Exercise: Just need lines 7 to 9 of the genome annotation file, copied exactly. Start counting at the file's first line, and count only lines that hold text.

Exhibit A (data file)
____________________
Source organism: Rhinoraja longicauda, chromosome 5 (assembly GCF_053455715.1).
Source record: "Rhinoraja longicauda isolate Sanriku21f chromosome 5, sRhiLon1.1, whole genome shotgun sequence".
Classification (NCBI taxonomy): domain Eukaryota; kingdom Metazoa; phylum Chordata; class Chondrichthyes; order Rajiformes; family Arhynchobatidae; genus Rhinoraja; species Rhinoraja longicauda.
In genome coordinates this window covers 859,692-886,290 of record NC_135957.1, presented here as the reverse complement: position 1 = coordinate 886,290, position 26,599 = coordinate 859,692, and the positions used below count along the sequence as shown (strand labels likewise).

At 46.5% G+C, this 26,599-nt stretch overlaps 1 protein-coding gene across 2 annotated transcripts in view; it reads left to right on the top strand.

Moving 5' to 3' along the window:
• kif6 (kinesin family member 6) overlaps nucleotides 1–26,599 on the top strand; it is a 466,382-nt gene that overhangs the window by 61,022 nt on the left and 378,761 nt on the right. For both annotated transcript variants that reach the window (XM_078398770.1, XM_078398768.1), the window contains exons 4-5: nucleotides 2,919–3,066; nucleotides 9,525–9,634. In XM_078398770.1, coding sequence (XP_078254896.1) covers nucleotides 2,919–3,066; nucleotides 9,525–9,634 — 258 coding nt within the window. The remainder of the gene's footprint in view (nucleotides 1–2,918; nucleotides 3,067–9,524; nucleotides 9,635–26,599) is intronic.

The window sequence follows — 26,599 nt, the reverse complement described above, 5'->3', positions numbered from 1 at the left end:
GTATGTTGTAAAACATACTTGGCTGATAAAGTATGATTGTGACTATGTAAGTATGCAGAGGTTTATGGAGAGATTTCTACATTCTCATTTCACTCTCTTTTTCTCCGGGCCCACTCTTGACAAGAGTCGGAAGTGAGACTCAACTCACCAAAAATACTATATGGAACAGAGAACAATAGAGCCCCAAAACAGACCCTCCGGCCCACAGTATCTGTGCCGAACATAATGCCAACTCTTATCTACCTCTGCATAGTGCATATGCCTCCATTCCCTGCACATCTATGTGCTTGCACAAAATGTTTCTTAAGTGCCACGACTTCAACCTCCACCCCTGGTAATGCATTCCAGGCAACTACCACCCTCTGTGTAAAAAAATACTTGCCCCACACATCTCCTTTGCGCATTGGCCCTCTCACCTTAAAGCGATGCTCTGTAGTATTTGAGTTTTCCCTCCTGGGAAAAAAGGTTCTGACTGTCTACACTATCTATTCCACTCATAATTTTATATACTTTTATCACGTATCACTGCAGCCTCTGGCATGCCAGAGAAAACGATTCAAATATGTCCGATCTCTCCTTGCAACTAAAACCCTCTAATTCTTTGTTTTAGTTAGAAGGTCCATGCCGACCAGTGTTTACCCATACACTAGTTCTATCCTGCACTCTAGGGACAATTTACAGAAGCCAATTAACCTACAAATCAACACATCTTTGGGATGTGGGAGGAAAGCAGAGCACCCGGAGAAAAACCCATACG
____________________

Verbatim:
• kif6 (kinesin family member 6) overlaps nucleotides 1–26,599 on the top strand; it is a 466,382-nt gene that overhangs the window by 61,022 nt on the left and 378,761 nt on the right. For both annotated transcript variants that reach the window (XM_078398770.1, XM_078398768.1), the window contains exons 4-5: nucleotides 2,919–3,066; nucleotides 9,525–9,634. In XM_078398770.1, coding sequence (XP_078254896.1) covers nucleotides 2,919–3,066; nucleotides 9,525–9,634 — 258 coding nt within the window. The remainder of the gene's footprint in view (nucleotides 1–2,918; nucleotides 3,067–9,524; nucleotides 9,635–26,599) is intronic.

The window sequence follows — 26,599 nt, the reverse complement described above, 5'->3', positions numbered from 1 at the left end:
GTATGTTGTAAAACATACTTGGCTGATAAAGTATGATTGTGACTATGTAAGTATGCAGAGGTTTATGGAGAGATTTCTACATTCTCATTTCACTCTCTTTTTCTCCGGGCCCACTCTTGACAAGAGTCGGAAGTGAGACTCAACTCACCAAAAATACTATATGGAACAGAGAACAATAGAGCCCCAAAACAGACCCTCCGGCCCACAGTATCTGTGCCGAACATAATGCCAACTCTTATCTACCTCTGCATAGTGCATATGCCTCCATTCCCTGCACATCTATGTGCTTGCACAAAATGTTTCTTAAGTGCCACGACTTCAACCTCCACCCCTGGTAATGCATTCCAGGCAACTACCACCCTCTGTGTAAAAAAATACTTGCCCCACACATCTCCTTTGCGCATTGGCCCTCTCACCTTAAAGCGATGCTCTGTAGTATTTGAGTTTTCCCTCCTGGGAAAAAAGGTTCTGACTGTCTACACTATCTATTCCACTCATAATTTTATATACTTTTATCACGTATCACTGCAGCCTCTGGCATGCCAGAGAAAACGATTCAAATATGTCCGATCTCTCCTTGCAACTAAAACCCTCTAATTCTTTGTTTTAGTTAGAAGGTCCATGCCGACCAGTGTTTACCCATACACTAGTTCTATCCTGCACTCTAGGGACAATTTACAGAAGCCAATTAACCTACAAATCAACACATCTTTGGGATGTGGGAGGAAAGCAGAGCACCCGGAGAAAAACCCATACG